Beginner Chinese Grammar – How to Use 呢

呢 (ne) is one of the most common particles in Mandarin Chinese and has a wide range of uses.

It is often used as an interrogative particle at the end of interrogative sentences with the three most important usages

呢 (ne) can also be used at the end or middle of a statement as a modal particle.

How to use 呢 in Chinese – Questions

Asking “What About…?” with 呢

Let’s have a look at a short dialogue to start:

In this dialogue, it sounds redundant to repeat the question “你好吗?”, so the second speaker uses “你呢 (nǐ ne)?” to ask this question back to the first speaker.

This is a simple way to return the question that you’ve just been asked. It can be translated as “and you?“ or ”what about you?”.

Structure: (answer) + 你 (nǐ) / 你们 (nǐmen) + 呢 (ne)

  • A: 今天你累吗?
  • jīntiān nǐ lèi ma?
  • Are you tired today?
  • B: 不累,你呢?
  • bù lèi, nǐ ne?
  • Not tired, how about you?
  • A: 你想喝什么?
  • nǐ xiǎng hē shénme?
  • What do you want to drink?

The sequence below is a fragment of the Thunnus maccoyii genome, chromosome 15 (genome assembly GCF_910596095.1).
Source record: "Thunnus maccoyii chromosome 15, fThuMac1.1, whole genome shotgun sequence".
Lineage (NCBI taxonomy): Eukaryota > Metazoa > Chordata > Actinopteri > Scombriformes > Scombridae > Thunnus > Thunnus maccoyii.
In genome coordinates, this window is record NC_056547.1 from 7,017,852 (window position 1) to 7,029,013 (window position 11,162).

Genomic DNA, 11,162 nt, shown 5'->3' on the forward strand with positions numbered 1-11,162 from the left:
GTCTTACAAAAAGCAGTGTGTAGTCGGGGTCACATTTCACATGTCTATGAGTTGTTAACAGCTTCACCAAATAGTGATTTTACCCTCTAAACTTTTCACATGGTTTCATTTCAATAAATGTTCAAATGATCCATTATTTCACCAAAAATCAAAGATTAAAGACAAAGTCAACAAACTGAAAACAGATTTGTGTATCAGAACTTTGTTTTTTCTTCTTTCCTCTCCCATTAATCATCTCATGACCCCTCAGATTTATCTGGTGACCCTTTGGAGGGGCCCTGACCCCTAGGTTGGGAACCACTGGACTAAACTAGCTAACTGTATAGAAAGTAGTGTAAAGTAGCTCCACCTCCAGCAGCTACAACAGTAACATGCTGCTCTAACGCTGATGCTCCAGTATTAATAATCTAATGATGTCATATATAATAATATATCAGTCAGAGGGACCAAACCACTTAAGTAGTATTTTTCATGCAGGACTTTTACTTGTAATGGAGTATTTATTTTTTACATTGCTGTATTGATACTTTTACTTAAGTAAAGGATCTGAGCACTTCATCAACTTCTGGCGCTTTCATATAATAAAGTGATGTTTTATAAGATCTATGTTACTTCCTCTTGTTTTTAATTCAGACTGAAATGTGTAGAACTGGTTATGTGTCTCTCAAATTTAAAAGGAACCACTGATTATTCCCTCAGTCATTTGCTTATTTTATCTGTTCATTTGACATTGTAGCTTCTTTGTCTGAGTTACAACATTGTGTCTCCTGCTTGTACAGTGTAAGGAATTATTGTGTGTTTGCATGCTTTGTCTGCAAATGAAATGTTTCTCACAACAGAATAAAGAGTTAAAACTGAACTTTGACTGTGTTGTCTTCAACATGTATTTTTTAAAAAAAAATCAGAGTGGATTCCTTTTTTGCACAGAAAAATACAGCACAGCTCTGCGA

• B: 我想喝咖啡,你们呢?
  • wǒ xiǎng hē kāfēi, nǐmen ne?
  • I want to drink coffee, how about you?

呢 (ne) can also be used in more general contexts, as an equivalent to the English “what about…?” or “how about…?”.

It is usually used when the speakers have already asked a similar question and don’t want to repeat the question all over again.

Subject + 呢 (ne)?

  • A: 星期二你有空吗? xīngqí’èr nǐ yǒu kòng ma? Are you free on Tuesday?
  • B: 没有。méiyǒu. I am not.
  • A: 星期三呢?xīngqísān ne? How about Wednesday?
  • A: 这个多少钱?zhège duōshǎo qián? How much is this?
  • B: 四十。sìshí. Fourty.
  • A: 那个呢?nàgè ne? What about that?

Asking Whereabouts of Someone/Something with 呢

When you hear people seemingly use the 呢 (ne) without any context, they are usually asking where someone or something is, and they expect that the person or thing to be there somewhere.

For example, you are meeting with two of your friends, John and Peter, by the school gate, and when you go there only John shows up…

You can just ask John “彼得(Peter)呢?” It is used to express “How come the person or the thing is not here? Where did the person or the thing go?”

Person/thing + 呢 (ne)?